BlackRock Debt Strategies Fund (DSU) – Odd Lot Tender Offer – $80 Gain

Current Price – $11.61

Offer Price – $12.36

Upside – 6.5% or $80 for odd lot holders

Expiration Date – 13th of April, 2018

SEC Filling


DSU is trading at 8% discount to NAV and is offering to purchase up to 10% of shares at 98% of NAV. This tender will most likely be oversubscribed, thus this trade is probably only for odd-lots.

Fund’s NAV has stayed in a narrow range of $12.6-$12.7 per share and is unlikely to deviate significantly before tender expiration as majority of portfolio is corporate loans and bonds. Thus cash-out price of $12.36/share +-$0.1 is quite certain in this case.

Tender document says that “the Fund may accept all Shares tendered by stockholders who own, beneficially or of record, an aggregate of not more than 99 Shares and who tender all of their Shares, before pro rating Shares tendered by other stockholders”. Tender offers carried out by BlackRock Enhanced Government Fund in 2016 and 2017 had the same ‘may’ phrase, but odd-lots were accepted without proration in both cases. So I am hoping the same will be applied for this BlackRock fund as well.

As there is no mention of guaranteed delivery, shares might need to settle before the tender offer expiration (17th of April). Therefore position needs to be established 3 days before the tender expiration. Brokers might also have earlier deadlines for submitting shares.


13 thoughts on “BlackRock Debt Strategies Fund (DSU) – Odd Lot Tender Offer – $80 Gain”

  1. Do you have any idea about a likely proration result? I’m wondering if buying more than 99 shares is a good idea, because the share price fluctuation is limited. But if the proration outcome could be something like 20% it is not worth it I think.

    • I expect it will be oversubscribed, however one should be able to liquidate the not accepted part approximately at current prices.

      Saba Capital Management (activist investor in CEF space) is involved with this name and has 13% of all outstanding shares. I assume they will tender everything as their strategy is to buy CEF at discounts and then to press management to close this gap.
      See their latest letter here:

  2. DT, I received notice under “mandatory action”. So I do not need to submit my choice like the other tender cases? If I bought 99 shares it will automatically submit for odd lot tender is that true? Thank you.

    • I do not think this will be mandatory action – election choices should be given at a later stage and you will need to make a choice to participate in the tender.

  3. I am using IB, how do I go about letting them know? Do I just call them up? (Very new to this!)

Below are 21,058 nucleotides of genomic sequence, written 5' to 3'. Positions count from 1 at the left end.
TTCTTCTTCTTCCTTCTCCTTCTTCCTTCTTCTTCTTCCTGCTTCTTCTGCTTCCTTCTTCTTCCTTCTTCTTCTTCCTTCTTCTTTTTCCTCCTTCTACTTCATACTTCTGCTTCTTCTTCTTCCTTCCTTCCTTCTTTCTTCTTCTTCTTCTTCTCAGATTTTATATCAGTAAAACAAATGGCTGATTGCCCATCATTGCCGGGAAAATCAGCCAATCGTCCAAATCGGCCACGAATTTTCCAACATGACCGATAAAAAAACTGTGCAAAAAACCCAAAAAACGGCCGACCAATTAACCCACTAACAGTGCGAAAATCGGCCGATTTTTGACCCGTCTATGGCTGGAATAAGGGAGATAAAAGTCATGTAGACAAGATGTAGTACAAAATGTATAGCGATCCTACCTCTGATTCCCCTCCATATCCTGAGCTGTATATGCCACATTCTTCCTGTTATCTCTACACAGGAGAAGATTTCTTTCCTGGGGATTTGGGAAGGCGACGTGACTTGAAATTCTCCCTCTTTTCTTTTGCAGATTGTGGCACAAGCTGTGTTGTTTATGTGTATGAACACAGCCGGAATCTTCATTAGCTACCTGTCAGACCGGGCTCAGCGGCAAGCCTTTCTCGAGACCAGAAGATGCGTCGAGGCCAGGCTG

4. under account management, look under support and you should see the corporate actions tool

  5. would one be able to buy multiple 99 lot batches assuming one has multiple accounts in various brokerages?

    Or if I have multiple sub accounts (ira) within the same brokerage?

    • This used to be possible few years ago and number of arbitrageurs had multiple accounts even with the same broker to exploit odd lot opportunities. I know for a fact this is no longer possible with IB. But having accounts at different brokers might still work, though I have not tried this. It is difficult to see how and why someone would bother to track and match odd lot owners between different brokers. I am not even sure that brokers supply full information on who are the beneficial owners of the tendered shares for the company.

  6. At Fidelity it was Social Security number driven. So I have been able to do 3 in the past: my own, wife’s, and daughters, but NOT my own regular and my own IRA. Good question on on accounts at a separate brokerage accounts. Not sure what mechanism would prevent, but hopefully DT or others with such experience will chime in

  7. Did odd lots get looked after in this tender with no proration @dt? Heavily oversubscribed ~25m tendered vs 5m available which is unsurprising given the upside.

  8. “Therefore, in accordance with the terms and conditions of the Tender Offer, the Fund will purchase Shares from all tendering stockholders on a pro rata basis, after disregarding “odd lots” and fractions, based on the number of Shares properly tendered (“Pro-Ration Factor”). The final results of the Tender Offer are provided in the table below.”

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